Since April 2009, CLI data have been reported publicly through the Ministry of Health and Long-Term Care patient safety indicators in Ontario, Canada. The CLI rate is determined on a monthly basis but is reported publicly online trimonthly. The CLI rate is determined by the number of newly diagnosed CLI cases that occur at least 48 hours after receiving a central line in an intensive care unit setting. The number of cases of CLI is then compared with the number of catheter-days in a month and, finally, multiplied by 1000.
Needlestick injuries reported to the Occupational Health and Safety Department were tracked on a monthly basis for one year before and after the implementation of a luer-activated IV therapy system. This was completed in conjunction with reporting to the Workplace Safety and Insurance Board. An analysis of the cause of needlestick injury and location of needlestick injury incidence was also recorded during this time.
The average CLI rate before the implementation of the antimicrobial IV connector was 1.54 CLIs/1000 catheter-days (Table 1). CLI rates decreased after the implementation of an antimicrobial IV connector (Figure 1). Since then, the average CLI rate has been 0.58 CLIs/1000 catheter-days (Table 1). A cost savings of up to $27 840 was therefore recognized for every 1000 catheter-days at the hospital through a decrease in CLI rate averages after technology implementation (Table 2).
A 2-tailed t test was completed to evaluate the effectiveness of the antimicrobial IV connector in comparison with previous practice. Statistical significance was noted when comparing CLIs before and after implementation of an antimicrobial IV connector. A P value of <.01 was determined via a 2-tailed t test.
Reported sharps incidents decreased from 30 in 2009 to 22 in 2010 (Table 3). Specifically, needlestick injuries decreased 12%, from 17 in 2009 to 15 in 2010 (Table 3). In 2009, the operating rooms had a greater number of needlestick injuries than any other care location, possibly due to the absence of safety features on several of the needles. In 2010, no one location at the hospital had a greater incidence of needlestick injury. Based on the estimated cost of $2357 per needlestick injury,11 a $4714 cost savings was recognized in 1 year after the implementation of a luer-activated IV system (Table 4).
A luer-activated IV therapy delivery system can improve health care worker safety by decreasing needlestick injury rates. An antimicrobial IV connector can help decrease CLI rates if implemented in combination with IV therapy best practice education. Monitoring and education are critical and must be directly considered on an ongoing basis to ensure the maintenance of low infection and needlestick injury rates.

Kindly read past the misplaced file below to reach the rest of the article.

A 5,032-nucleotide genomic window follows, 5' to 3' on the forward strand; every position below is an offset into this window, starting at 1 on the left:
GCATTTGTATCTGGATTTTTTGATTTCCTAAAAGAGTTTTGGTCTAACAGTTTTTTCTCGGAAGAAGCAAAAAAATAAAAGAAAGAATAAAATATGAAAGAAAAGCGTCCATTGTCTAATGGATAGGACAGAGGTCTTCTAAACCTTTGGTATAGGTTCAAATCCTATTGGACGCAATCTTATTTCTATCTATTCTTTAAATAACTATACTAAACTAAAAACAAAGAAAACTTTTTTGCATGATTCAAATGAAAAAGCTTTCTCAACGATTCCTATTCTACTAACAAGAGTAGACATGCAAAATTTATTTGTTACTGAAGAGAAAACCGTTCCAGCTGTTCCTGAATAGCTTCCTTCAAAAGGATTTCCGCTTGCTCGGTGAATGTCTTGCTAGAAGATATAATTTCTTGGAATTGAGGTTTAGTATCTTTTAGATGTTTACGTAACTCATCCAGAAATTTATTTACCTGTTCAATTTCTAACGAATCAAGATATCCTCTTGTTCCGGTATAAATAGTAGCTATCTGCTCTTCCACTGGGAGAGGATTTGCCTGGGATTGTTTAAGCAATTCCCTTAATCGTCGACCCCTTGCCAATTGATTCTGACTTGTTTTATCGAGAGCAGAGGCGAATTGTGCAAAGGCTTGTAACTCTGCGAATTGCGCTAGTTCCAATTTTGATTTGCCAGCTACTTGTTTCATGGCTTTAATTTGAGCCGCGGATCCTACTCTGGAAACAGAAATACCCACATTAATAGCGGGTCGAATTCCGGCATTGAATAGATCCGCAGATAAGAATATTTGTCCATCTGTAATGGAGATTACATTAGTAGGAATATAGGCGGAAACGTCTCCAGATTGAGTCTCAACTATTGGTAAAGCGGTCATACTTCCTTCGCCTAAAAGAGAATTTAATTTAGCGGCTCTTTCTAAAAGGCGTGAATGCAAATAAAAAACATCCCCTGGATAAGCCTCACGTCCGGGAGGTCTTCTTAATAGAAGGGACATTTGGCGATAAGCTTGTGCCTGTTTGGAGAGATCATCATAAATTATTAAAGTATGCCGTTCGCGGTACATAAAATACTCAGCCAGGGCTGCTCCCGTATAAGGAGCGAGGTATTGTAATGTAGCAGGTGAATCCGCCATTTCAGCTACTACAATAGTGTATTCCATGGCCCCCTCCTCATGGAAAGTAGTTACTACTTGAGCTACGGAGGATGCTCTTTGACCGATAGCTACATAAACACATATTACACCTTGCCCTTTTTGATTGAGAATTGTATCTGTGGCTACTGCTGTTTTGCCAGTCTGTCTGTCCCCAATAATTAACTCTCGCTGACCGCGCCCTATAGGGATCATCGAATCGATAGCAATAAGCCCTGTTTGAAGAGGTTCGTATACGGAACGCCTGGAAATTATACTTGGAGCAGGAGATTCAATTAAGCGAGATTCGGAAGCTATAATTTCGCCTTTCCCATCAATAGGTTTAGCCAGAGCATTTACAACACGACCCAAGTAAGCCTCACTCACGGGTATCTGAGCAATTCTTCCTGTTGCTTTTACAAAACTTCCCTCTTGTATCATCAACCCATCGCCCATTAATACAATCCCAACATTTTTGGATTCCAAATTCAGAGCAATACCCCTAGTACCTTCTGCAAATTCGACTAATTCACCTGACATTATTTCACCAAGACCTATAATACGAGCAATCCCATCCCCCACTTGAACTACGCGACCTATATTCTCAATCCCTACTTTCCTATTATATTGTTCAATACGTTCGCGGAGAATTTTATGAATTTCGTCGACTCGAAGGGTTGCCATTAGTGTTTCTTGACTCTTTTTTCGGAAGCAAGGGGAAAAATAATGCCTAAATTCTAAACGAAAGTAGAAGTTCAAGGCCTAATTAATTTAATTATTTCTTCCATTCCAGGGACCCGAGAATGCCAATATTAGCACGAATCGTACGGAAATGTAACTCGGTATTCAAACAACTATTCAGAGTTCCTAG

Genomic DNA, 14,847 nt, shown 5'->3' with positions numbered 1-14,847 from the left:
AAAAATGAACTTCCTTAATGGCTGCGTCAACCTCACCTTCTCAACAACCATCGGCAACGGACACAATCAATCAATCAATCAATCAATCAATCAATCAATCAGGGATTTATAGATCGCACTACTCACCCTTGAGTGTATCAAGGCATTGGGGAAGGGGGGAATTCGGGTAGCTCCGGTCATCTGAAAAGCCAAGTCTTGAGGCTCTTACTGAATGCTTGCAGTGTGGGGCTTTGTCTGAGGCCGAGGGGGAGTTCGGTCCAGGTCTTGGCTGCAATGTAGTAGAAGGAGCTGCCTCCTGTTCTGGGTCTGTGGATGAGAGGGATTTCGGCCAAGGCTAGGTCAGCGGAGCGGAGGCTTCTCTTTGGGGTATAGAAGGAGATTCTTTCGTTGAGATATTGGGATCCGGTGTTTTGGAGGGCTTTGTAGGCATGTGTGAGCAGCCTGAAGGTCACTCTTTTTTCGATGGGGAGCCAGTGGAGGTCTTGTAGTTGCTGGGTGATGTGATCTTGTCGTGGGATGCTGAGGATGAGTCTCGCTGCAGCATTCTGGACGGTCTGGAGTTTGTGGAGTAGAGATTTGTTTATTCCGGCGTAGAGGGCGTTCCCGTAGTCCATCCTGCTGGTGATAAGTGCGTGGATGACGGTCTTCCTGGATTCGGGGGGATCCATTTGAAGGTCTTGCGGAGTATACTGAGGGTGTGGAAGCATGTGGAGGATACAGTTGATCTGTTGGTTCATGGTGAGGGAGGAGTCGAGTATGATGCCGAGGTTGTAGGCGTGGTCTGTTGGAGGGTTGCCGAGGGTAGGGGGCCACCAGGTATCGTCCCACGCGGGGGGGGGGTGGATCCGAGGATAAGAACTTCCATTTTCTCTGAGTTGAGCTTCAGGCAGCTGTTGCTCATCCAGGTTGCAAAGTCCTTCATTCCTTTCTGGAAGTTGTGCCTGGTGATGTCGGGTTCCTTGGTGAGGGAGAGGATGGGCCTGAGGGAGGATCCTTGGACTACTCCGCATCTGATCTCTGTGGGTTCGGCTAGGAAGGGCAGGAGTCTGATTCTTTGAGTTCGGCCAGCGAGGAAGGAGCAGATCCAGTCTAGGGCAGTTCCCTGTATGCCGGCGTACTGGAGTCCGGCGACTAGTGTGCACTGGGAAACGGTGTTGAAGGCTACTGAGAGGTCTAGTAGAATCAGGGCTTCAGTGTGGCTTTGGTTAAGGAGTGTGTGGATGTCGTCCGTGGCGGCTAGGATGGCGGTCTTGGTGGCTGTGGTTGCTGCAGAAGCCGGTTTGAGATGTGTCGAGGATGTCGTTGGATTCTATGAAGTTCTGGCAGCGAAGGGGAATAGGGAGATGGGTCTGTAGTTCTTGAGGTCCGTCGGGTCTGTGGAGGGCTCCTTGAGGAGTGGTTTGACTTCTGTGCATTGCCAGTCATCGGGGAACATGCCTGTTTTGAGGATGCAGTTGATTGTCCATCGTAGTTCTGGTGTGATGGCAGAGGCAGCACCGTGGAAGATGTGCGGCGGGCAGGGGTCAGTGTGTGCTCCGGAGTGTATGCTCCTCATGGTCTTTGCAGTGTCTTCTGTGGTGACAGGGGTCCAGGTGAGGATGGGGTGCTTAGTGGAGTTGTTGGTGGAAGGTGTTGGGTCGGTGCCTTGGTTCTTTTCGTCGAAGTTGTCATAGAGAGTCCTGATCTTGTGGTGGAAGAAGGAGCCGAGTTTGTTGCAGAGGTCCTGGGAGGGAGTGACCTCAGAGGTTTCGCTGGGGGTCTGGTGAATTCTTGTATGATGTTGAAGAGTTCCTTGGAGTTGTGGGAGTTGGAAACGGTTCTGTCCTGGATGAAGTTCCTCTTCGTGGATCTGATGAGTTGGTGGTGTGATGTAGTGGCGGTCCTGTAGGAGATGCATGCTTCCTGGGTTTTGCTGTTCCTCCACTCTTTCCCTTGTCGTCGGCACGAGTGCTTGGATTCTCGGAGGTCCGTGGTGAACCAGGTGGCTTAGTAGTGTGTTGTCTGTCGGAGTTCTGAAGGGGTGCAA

Before 2009, the author's hospital used a split-septum IV therapy system. In 2010, the hospital adopted a luer-activated IV therapy system with an antimicrobial IV connector. Several variables, including cost, were considered in the selection (Table 5). As a result of the variables listed in Table 5, an accurate and fair comparison of costs before and after implementation remains challenging. Although we must all be fiscally responsible and show evidence of savings, the reduction of risk to patients and improved employee satisfaction often offset the health economics.
Limitations of this study include the possibility that staff may not report needlestick injuries to Occupational Health and Safety, the small size of the organization, and that practice and product changes were made concurrently. It is not known whether the practice changes or the product changes had the greater impact on CLIs or needlestick injuries.
Future studies that look at a product change or practice change independently may best determine the impact of each change specifically.
The economic restraints of today's health care environment have created obstacles to implementing change. Complying with best-practice guidelines and ensuring the rollout of initiatives, such as SHN or "needle-free" legislation, do not always guarantee decreased infections and positive outcomes. Organizations need to complete environmental scans to ensure that the appropriate equipment is being used, and they need to audit their practice to ensure compliance, maintenance, and currency of such practices. Administrators should be made aware of the cost savings to justify the expense of innovative equipment and ongoing education.